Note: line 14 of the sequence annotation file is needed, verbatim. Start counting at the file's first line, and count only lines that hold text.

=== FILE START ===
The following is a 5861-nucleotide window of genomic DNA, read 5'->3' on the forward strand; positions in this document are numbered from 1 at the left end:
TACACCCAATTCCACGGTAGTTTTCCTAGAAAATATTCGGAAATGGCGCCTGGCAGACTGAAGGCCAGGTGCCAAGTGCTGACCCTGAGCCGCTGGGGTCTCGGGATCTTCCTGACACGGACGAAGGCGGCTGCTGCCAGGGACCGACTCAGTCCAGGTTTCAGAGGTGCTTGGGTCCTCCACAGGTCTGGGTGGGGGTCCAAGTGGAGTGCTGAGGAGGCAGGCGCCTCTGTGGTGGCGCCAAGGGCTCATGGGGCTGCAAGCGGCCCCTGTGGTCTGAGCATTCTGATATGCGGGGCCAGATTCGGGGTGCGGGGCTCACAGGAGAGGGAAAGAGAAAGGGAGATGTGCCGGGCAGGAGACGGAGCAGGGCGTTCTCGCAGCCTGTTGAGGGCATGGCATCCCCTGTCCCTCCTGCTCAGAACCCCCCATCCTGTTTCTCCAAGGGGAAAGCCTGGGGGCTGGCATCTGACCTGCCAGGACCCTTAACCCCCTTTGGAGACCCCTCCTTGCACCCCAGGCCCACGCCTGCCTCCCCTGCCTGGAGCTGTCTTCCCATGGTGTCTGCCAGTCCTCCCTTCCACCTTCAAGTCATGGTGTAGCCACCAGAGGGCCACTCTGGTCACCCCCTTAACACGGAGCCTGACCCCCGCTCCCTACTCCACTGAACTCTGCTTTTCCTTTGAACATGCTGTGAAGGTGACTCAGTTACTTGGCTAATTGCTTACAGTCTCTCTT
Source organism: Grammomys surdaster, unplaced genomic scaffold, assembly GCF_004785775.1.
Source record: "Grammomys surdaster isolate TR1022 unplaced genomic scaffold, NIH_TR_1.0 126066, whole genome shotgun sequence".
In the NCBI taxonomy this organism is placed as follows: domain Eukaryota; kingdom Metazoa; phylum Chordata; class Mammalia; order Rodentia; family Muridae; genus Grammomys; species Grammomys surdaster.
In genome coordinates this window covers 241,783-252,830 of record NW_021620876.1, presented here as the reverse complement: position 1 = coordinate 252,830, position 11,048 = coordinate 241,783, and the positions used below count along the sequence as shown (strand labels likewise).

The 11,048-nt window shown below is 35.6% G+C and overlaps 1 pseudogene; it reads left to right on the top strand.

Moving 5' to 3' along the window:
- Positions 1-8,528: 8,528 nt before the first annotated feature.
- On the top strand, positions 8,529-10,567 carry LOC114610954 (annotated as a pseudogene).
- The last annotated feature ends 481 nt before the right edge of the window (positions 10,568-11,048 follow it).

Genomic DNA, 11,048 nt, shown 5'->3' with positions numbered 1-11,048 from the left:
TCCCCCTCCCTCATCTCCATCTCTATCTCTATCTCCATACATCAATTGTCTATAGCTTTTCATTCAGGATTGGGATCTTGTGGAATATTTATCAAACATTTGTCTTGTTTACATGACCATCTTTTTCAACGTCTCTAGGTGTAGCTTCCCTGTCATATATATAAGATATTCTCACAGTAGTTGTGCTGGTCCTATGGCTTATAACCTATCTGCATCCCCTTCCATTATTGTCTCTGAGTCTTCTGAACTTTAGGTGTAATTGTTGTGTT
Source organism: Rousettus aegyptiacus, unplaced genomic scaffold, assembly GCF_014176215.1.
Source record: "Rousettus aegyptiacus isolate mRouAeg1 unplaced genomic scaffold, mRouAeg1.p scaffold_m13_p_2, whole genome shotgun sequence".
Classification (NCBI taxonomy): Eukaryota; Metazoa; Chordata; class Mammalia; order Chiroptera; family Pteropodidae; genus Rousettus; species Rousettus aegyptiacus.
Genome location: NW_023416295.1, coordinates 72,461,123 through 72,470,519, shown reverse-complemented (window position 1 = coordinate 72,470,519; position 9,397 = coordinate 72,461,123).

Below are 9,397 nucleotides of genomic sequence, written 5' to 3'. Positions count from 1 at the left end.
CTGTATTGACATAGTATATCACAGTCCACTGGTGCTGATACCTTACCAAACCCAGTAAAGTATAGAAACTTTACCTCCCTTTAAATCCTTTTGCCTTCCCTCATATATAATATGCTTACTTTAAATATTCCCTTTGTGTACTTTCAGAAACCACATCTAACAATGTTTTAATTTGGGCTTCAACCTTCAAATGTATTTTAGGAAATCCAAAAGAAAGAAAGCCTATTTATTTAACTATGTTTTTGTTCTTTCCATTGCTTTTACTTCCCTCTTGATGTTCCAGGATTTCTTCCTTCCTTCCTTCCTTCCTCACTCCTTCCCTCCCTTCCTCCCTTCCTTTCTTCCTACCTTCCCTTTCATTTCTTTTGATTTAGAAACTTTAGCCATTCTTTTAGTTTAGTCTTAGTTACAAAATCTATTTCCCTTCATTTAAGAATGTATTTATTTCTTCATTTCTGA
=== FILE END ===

Source organism: Rousettus aegyptiacus, unplaced genomic scaffold, assembly GCF_014176215.1.